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Ataraxia (Sky Blue)

a Studio release

Release Year: 1978

Date Label Catalog # Comments
1978 LP
Released in the US under the name Sky Blue
Added To Proggnosis Database on: 1/11/2002 12:00:00 AM
Entry Last Updated on: 7/1/2010 4:04:00 AM by: Rob
  1. Ataraxia Part 1
  2. Ataraxia Part 2
  3. Sky Blue
  4. Mandrake
  5. Reng Ding Dang Dong
  6. Loco-Motive
  7. The Secret
  8. Louisiana
  9. Alegria
Klaus Doldinger
Saxophones, Keyboards, Flute
Willy Ketzer
Dieter Petereit
Yamaha Bass
Hendrik Schaper
Roy Louis
Elmer Louis
Guillermo G. Marchena
Vocals, Percussion

Reviewed by DBSilver on 11 Jan 2002

There is a sound to the saxaphone of Klaus Doldinger that is both powerful and glossy and he puts this sound to great effect here on Anataxia (also known as Blue Sky.

Doldinger's phrasing is unmistakable

  • the sighs to end notes
  • the vibrato in the short sustains that punctuate his sax melodies
    with the result that there are songs on this 1978 release is contain the most successful blend of the early rocking-jazz fusion to the later jazz stylings of this long running and prolific band.

    The problem is that this description applies to only about 50% of this recording as there are many parts that do not live up to this promise.

    Hendrick Schaper and Doldinger are both credited for keyboards and I can't say who is playing at any given time, but in many songs the key parts are styled consistent with Doldinger's sax styles while at other times they sound a bit like Corea and Lyle Mays.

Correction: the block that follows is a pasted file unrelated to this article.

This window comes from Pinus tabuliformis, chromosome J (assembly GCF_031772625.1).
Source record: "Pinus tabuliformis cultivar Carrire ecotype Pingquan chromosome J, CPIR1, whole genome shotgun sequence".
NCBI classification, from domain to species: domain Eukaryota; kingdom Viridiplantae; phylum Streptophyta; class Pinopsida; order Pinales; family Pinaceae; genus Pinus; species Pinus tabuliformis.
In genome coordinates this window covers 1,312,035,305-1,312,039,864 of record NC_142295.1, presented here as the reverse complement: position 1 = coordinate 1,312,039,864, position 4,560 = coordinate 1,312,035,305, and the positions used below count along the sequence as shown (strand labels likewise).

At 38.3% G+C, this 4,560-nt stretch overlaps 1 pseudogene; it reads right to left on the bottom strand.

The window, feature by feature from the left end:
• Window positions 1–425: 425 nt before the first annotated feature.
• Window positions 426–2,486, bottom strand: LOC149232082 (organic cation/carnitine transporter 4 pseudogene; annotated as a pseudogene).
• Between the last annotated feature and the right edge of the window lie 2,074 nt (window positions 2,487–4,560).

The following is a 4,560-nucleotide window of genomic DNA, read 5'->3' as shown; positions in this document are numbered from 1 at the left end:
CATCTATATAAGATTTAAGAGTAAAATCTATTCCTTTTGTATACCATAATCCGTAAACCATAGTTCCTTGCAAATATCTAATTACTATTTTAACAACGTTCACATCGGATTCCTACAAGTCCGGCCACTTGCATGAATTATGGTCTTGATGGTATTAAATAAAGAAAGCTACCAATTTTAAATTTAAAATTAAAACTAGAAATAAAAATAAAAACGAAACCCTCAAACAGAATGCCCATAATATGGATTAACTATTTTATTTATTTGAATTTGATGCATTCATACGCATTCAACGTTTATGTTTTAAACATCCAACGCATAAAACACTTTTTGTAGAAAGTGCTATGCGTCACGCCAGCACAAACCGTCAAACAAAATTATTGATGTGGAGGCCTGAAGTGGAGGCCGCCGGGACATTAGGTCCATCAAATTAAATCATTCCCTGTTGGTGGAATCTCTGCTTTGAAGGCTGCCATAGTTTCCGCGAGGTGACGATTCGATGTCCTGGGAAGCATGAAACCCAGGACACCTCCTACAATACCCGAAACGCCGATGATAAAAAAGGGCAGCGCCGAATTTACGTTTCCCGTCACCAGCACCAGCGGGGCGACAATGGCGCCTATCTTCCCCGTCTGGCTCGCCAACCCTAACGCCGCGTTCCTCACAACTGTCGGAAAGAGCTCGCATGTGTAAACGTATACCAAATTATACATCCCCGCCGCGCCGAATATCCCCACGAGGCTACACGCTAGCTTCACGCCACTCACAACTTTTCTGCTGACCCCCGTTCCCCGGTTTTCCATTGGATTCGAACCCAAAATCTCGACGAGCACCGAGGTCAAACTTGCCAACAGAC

This is not my favorite Passport

    Reviewed by MJBrady on 12 Jan 2002

    Passports music can almost be divided into three substantial eras, the first era in the early seventies being the most experimental, and progressive, with such albums as Cross Collateral, Infinity & Handmade. The second era, which this album would fall into, as well as: Ocean Liner, Garden of Eden, Blue Tattoo, were more accessable fusion, that is synth heavy, and has a bit of funk added, not unlike what Jean-Luc Ponty was doing at his most prolific time. The third era found Doldinger, the bands braintrust, leaning more towards abstract fusion, that had a prominent jazz sound, albums from this era were: Talk Back, Balance, & Earthborn. Though there are many other Passport albums not listed here, they fall into these vague categories on one side or another. So as for Ataraxia, the music offers an upbeat, synth heavy, funk driven sound, that keys on Doldingers saxaphone exploits, as DBSilver mentions in his review, Doldinger has one of the most individual voices on the sax, once you have heard his music enough, you can pick his sound out in a heartbeat, nobody has this distinct sound, and that is the definitive Passport voice. Many people who have followed the band through the full discography may prefer the first era of the band as far as progressive and fusion music is concerned. I too enjoy those albums, though I also like this style also, particularly the bass and keyboards, both are an improvement in sound and style to the former members IMHO.

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